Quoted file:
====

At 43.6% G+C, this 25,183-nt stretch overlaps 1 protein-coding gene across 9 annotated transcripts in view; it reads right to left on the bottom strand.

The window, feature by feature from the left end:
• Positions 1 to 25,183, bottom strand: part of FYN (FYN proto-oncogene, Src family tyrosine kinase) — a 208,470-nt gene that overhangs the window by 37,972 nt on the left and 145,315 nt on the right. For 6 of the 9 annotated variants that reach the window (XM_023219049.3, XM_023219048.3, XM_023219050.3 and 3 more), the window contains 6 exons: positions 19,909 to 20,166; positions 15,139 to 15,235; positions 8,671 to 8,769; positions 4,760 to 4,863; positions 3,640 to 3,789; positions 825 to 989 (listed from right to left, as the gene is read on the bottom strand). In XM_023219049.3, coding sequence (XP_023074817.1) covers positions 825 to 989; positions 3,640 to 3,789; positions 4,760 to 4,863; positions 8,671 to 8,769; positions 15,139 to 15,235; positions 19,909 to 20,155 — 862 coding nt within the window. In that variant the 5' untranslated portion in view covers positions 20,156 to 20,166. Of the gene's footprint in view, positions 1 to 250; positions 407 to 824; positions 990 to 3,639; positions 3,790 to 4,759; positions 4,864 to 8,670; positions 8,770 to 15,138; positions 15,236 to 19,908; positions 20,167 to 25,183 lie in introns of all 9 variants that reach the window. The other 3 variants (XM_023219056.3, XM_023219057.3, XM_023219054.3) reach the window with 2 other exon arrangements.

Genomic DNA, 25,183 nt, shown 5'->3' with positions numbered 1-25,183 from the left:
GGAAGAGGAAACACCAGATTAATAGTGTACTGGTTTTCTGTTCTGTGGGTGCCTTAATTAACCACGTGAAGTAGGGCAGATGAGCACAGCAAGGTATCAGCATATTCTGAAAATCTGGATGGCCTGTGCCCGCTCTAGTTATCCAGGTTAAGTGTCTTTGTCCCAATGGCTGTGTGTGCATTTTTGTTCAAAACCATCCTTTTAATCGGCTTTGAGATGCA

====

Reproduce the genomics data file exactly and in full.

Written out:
At 43.6% G+C, this 25,183-nt stretch overlaps 1 protein-coding gene across 9 annotated transcripts in view; it reads right to left on the bottom strand.

The window, feature by feature from the left end:
• Positions 1 to 25,183, bottom strand: part of FYN (FYN proto-oncogene, Src family tyrosine kinase) — a 208,470-nt gene that overhangs the window by 37,972 nt on the left and 145,315 nt on the right. For 6 of the 9 annotated variants that reach the window (XM_023219049.3, XM_023219048.3, XM_023219050.3 and 3 more), the window contains 6 exons: positions 19,909 to 20,166; positions 15,139 to 15,235; positions 8,671 to 8,769; positions 4,760 to 4,863; positions 3,640 to 3,789; positions 825 to 989 (listed from right to left, as the gene is read on the bottom strand). In XM_023219049.3, coding sequence (XP_023074817.1) covers positions 825 to 989; positions 3,640 to 3,789; positions 4,760 to 4,863; positions 8,671 to 8,769; positions 15,139 to 15,235; positions 19,909 to 20,155 — 862 coding nt within the window. In that variant the 5' untranslated portion in view covers positions 20,156 to 20,166. Of the gene's footprint in view, positions 1 to 250; positions 407 to 824; positions 990 to 3,639; positions 3,790 to 4,759; positions 4,864 to 8,670; positions 8,770 to 15,138; positions 15,236 to 19,908; positions 20,167 to 25,183 lie in introns of all 9 variants that reach the window. The other 3 variants (XM_023219056.3, XM_023219057.3, XM_023219054.3) reach the window with 2 other exon arrangements.

Genomic DNA, 25,183 nt, shown 5'->3' with positions numbered 1-25,183 from the left:
GGAAGAGGAAACACCAGATTAATAGTGTACTGGTTTTCTGTTCTGTGGGTGCCTTAATTAACCACGTGAAGTAGGGCAGATGAGCACAGCAAGGTATCAGCATATTCTGAAAATCTGGATGGCCTGTGCCCGCTCTAGTTATCCAGGTTAAGTGTCTTTGTCCCAATGGCTGTGTGTGCATTTTTGTTCAAAACCATCCTTTTAATCGGCTTTGAGATGCA